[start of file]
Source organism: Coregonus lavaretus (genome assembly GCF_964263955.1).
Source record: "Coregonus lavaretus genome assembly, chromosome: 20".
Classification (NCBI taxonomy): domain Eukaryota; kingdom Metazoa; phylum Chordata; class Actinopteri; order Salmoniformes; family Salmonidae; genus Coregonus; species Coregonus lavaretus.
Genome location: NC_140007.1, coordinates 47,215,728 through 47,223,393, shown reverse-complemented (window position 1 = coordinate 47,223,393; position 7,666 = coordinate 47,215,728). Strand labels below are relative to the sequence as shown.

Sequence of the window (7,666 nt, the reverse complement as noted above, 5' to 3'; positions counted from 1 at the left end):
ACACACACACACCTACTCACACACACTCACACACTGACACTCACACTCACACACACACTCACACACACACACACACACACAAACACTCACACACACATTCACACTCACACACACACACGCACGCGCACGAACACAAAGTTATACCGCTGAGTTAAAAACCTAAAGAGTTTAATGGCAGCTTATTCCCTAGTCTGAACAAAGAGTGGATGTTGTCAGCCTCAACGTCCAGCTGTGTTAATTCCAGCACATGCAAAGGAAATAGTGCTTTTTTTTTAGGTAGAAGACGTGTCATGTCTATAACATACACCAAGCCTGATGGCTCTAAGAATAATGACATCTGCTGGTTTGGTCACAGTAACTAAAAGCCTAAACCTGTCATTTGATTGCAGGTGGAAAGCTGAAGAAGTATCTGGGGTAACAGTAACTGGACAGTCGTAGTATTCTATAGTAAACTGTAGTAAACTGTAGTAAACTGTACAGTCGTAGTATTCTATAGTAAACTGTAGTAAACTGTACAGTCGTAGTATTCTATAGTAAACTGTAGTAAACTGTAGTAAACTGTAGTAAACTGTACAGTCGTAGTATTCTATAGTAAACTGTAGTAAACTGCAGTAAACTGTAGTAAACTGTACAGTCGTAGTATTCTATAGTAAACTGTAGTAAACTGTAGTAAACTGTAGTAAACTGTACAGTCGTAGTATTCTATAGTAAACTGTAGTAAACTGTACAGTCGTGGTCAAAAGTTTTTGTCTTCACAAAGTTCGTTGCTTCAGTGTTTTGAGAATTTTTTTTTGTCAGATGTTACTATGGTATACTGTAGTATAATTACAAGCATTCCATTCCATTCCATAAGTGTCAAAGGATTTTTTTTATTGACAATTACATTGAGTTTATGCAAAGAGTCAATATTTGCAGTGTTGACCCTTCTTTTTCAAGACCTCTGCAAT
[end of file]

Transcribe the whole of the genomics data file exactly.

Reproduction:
Source organism: Coregonus lavaretus (genome assembly GCF_964263955.1).
Source record: "Coregonus lavaretus genome assembly, chromosome: 20".
Classification (NCBI taxonomy): domain Eukaryota; kingdom Metazoa; phylum Chordata; class Actinopteri; order Salmoniformes; family Salmonidae; genus Coregonus; species Coregonus lavaretus.
Genome location: NC_140007.1, coordinates 47,215,728 through 47,223,393, shown reverse-complemented (window position 1 = coordinate 47,223,393; position 7,666 = coordinate 47,215,728). Strand labels below are relative to the sequence as shown.

Sequence of the window (7,666 nt, the reverse complement as noted above, 5' to 3'; positions counted from 1 at the left end):
ACACACACACACCTACTCACACACACTCACACACTGACACTCACACTCACACACACACTCACACACACACACACACACACAAACACTCACACACACATTCACACTCACACACACACACGCACGCGCACGAACACAAAGTTATACCGCTGAGTTAAAAACCTAAAGAGTTTAATGGCAGCTTATTCCCTAGTCTGAACAAAGAGTGGATGTTGTCAGCCTCAACGTCCAGCTGTGTTAATTCCAGCACATGCAAAGGAAATAGTGCTTTTTTTTTAGGTAGAAGACGTGTCATGTCTATAACATACACCAAGCCTGATGGCTCTAAGAATAATGACATCTGCTGGTTTGGTCACAGTAACTAAAAGCCTAAACCTGTCATTTGATTGCAGGTGGAAAGCTGAAGAAGTATCTGGGGTAACAGTAACTGGACAGTCGTAGTATTCTATAGTAAACTGTAGTAAACTGTAGTAAACTGTACAGTCGTAGTATTCTATAGTAAACTGTAGTAAACTGTACAGTCGTAGTATTCTATAGTAAACTGTAGTAAACTGTAGTAAACTGTAGTAAACTGTACAGTCGTAGTATTCTATAGTAAACTGTAGTAAACTGCAGTAAACTGTAGTAAACTGTACAGTCGTAGTATTCTATAGTAAACTGTAGTAAACTGTAGTAAACTGTAGTAAACTGTACAGTCGTAGTATTCTATAGTAAACTGTAGTAAACTGTACAGTCGTGGTCAAAAGTTTTTGTCTTCACAAAGTTCGTTGCTTCAGTGTTTTGAGAATTTTTTTTTGTCAGATGTTACTATGGTATACTGTAGTATAATTACAAGCATTCCATTCCATTCCATAAGTGTCAAAGGATTTTTTTTATTGACAATTACATTGAGTTTATGCAAAGAGTCAATATTTGCAGTGTTGACCCTTCTTTTTCAAGACCTCTGCAAT